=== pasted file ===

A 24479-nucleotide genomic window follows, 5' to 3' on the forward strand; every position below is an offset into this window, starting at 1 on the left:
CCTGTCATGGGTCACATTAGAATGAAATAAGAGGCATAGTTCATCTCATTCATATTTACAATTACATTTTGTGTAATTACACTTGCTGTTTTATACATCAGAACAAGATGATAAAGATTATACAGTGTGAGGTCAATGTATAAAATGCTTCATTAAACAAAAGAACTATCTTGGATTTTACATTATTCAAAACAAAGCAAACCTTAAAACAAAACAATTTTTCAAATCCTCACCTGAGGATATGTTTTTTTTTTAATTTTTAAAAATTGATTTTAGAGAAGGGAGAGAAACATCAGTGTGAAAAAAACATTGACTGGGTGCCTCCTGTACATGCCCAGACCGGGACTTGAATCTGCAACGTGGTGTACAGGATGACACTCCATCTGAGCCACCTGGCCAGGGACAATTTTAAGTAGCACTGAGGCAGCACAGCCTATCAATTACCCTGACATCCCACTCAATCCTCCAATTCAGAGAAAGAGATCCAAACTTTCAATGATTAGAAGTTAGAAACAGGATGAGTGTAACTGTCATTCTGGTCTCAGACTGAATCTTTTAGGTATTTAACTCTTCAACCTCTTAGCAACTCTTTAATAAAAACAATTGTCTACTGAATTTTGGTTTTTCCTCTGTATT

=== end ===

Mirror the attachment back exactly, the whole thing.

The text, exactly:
A 24479-nucleotide genomic window follows, 5' to 3' on the forward strand; every position below is an offset into this window, starting at 1 on the left:
CCTGTCATGGGTCACATTAGAATGAAATAAGAGGCATAGTTCATCTCATTCATATTTACAATTACATTTTGTGTAATTACACTTGCTGTTTTATACATCAGAACAAGATGATAAAGATTATACAGTGTGAGGTCAATGTATAAAATGCTTCATTAAACAAAAGAACTATCTTGGATTTTACATTATTCAAAACAAAGCAAACCTTAAAACAAAACAATTTTTCAAATCCTCACCTGAGGATATGTTTTTTTTTTAATTTTTAAAAATTGATTTTAGAGAAGGGAGAGAAACATCAGTGTGAAAAAAACATTGACTGGGTGCCTCCTGTACATGCCCAGACCGGGACTTGAATCTGCAACGTGGTGTACAGGATGACACTCCATCTGAGCCACCTGGCCAGGGACAATTTTAAGTAGCACTGAGGCAGCACAGCCTATCAATTACCCTGACATCCCACTCAATCCTCCAATTCAGAGAAAGAGATCCAAACTTTCAATGATTAGAAGTTAGAAACAGGATGAGTGTAACTGTCATTCTGGTCTCAGACTGAATCTTTTAGGTATTTAACTCTTCAACCTCTTAGCAACTCTTTAATAAAAACAATTGTCTACTGAATTTTGGTTTTTCCTCTGTATT